waterloo and the water - September 18, 2023In Waterloo & the water, Kerry Dainty looks at the men who began adult life working on boats or canals, but for a time became soldiers in our war against France.
wedding bells - June 5, 2023In 'Wedding Bells', Kerry Dainty looks at traditional weddings of boaters, including the convenient practice of boaters re-marrying to replace a deceased spouse, so that they would have a new crew member...
a thorny rose - March 2, 2023To many of the uninitiated, the canals offer a bucolic, romantic way of life that could easily be part of “the darling buds of may”, but in truth there is a brutal edge to it and there are some topics in the canal world that are almost guaranteed to cause verbal (and occasionally physical) fisticuffs, and today reader we’re going to don our tin hat and enter the trenches of roses and castles.
boat horses - December 7, 2022As some people know, I am the owner of 2 ponies. One is a micro heavy horse, the other is an animated sock puppet, and they are currently causing me untold sleepless nights because one of them is very poorly. I’m very fortunate that we have a good vet and modern medicines, and in the long, dark hours of the night sitting up with the patient, I’ve been thinking how it might of gone if we were back in the “golden age” of the canals.
death on the water - September 23, 2022Despite its inevitability, the civilised world of today finds death traumatising and disturbing and uses the technology of modern life to keep its mortality out of thought and mind. This is, really, a completely new phenomenon that our ancestors would not have understood in the slightest.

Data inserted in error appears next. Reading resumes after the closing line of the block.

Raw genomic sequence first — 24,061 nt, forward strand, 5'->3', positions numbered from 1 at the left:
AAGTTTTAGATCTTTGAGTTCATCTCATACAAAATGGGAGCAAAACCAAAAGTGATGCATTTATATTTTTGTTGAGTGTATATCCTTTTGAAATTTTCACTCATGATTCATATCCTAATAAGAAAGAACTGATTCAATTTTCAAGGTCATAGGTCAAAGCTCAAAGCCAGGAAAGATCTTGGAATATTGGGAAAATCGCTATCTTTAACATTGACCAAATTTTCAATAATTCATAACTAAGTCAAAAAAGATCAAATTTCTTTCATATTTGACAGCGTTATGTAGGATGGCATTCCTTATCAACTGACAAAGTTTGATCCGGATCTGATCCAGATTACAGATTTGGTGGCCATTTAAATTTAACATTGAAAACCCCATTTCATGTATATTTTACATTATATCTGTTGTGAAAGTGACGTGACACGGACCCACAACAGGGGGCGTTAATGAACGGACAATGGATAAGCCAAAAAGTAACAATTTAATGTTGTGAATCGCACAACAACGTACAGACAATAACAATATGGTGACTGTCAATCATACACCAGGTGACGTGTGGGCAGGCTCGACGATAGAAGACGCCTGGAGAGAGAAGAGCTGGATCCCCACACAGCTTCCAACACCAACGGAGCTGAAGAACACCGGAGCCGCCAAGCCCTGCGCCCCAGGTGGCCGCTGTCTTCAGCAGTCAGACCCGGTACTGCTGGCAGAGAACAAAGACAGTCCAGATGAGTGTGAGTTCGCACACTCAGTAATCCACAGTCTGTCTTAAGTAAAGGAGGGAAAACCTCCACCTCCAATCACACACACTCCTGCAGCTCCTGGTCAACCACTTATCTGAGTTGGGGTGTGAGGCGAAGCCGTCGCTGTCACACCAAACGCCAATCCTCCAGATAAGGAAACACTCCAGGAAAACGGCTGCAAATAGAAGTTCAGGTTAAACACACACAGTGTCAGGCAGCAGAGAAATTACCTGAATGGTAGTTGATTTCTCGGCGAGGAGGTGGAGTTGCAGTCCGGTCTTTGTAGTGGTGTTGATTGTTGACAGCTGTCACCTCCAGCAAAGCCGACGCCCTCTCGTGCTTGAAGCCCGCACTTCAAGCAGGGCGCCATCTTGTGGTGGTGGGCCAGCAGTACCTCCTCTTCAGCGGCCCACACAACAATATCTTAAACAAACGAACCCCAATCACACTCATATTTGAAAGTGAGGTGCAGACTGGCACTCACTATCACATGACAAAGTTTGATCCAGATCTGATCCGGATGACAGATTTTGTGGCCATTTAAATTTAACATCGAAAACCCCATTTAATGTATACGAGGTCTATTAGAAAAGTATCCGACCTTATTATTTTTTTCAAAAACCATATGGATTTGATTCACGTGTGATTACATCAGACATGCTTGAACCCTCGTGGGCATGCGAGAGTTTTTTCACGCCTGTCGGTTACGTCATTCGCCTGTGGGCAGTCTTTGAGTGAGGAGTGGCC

a trip down the staffs and worcs - June 6, 2022I have just had a very enjoyable little jaunt down to Gloucester and back collecting a dear little boat named Spindrift for Heatherfield Heritage. The journey sent me travelling down my favourite canal, the Staffs and Worcester, and I thought for this piece I would take you on a little tour of the cut.
webbs of the wharf - March 1, 2022Our story starts with the birth of a baby boy on the outskirts of Norton Estate before the Bridgewater canal was even built. The year was 1759, and Samuel Webb would grow up to become a farmer in his own right, moving only a mile or so from his birthplace to the little township of Acton Grange.
celebrations on the wharf - January 19, 2022It was 22nd June 1911 and the country was deep in patriotic frenzy for the coronation of King George V. Preston Brook was no exception. Who suggested the wharf as the location of the party, we don’t yet know, but the Ship Canal Company was prevailed upon to donate “a spacious shed with field adjoining”, which is likely to have been the Dandy Warehouse.
welcome to preston brook wharf - September 1, 2021A boater stopping at Preston Brook could avail themselves of the Floating Chapel tied near the junction, get their horse shod by a farrier and checked by a vet and send their child for an afternoon of schooling. There were also the usual boaters facilities; houses that took in boatmen’s laundry, ropemakers, harness fitters, shops and a pub.